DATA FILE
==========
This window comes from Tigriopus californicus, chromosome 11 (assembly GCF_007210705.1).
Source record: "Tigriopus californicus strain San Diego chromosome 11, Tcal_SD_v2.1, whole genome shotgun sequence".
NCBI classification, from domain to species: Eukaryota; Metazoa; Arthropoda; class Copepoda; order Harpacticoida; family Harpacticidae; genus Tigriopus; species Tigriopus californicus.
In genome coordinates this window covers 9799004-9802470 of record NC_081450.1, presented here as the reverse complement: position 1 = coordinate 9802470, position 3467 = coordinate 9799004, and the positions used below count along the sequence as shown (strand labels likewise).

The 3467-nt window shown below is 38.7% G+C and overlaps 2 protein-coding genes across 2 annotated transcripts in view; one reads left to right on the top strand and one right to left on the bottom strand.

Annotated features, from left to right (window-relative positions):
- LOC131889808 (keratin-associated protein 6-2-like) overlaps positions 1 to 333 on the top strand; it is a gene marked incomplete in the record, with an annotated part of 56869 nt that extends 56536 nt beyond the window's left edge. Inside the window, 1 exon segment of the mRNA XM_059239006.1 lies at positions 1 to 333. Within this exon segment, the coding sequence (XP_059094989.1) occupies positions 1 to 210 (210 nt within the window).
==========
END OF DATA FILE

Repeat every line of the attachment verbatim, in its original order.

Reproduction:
This window comes from Tigriopus californicus, chromosome 11 (assembly GCF_007210705.1).
Source record: "Tigriopus californicus strain San Diego chromosome 11, Tcal_SD_v2.1, whole genome shotgun sequence".
NCBI classification, from domain to species: Eukaryota; Metazoa; Arthropoda; class Copepoda; order Harpacticoida; family Harpacticidae; genus Tigriopus; species Tigriopus californicus.
In genome coordinates this window covers 9799004-9802470 of record NC_081450.1, presented here as the reverse complement: position 1 = coordinate 9802470, position 3467 = coordinate 9799004, and the positions used below count along the sequence as shown (strand labels likewise).

The 3467-nt window shown below is 38.7% G+C and overlaps 2 protein-coding genes across 2 annotated transcripts in view; one reads left to right on the top strand and one right to left on the bottom strand.

Annotated features, from left to right (window-relative positions):
- LOC131889808 (keratin-associated protein 6-2-like) overlaps positions 1 to 333 on the top strand; it is a gene marked incomplete in the record, with an annotated part of 56869 nt that extends 56536 nt beyond the window's left edge. Inside the window, 1 exon segment of the mRNA XM_059239006.1 lies at positions 1 to 333. Within this exon segment, the coding sequence (XP_059094989.1) occupies positions 1 to 210 (210 nt within the window).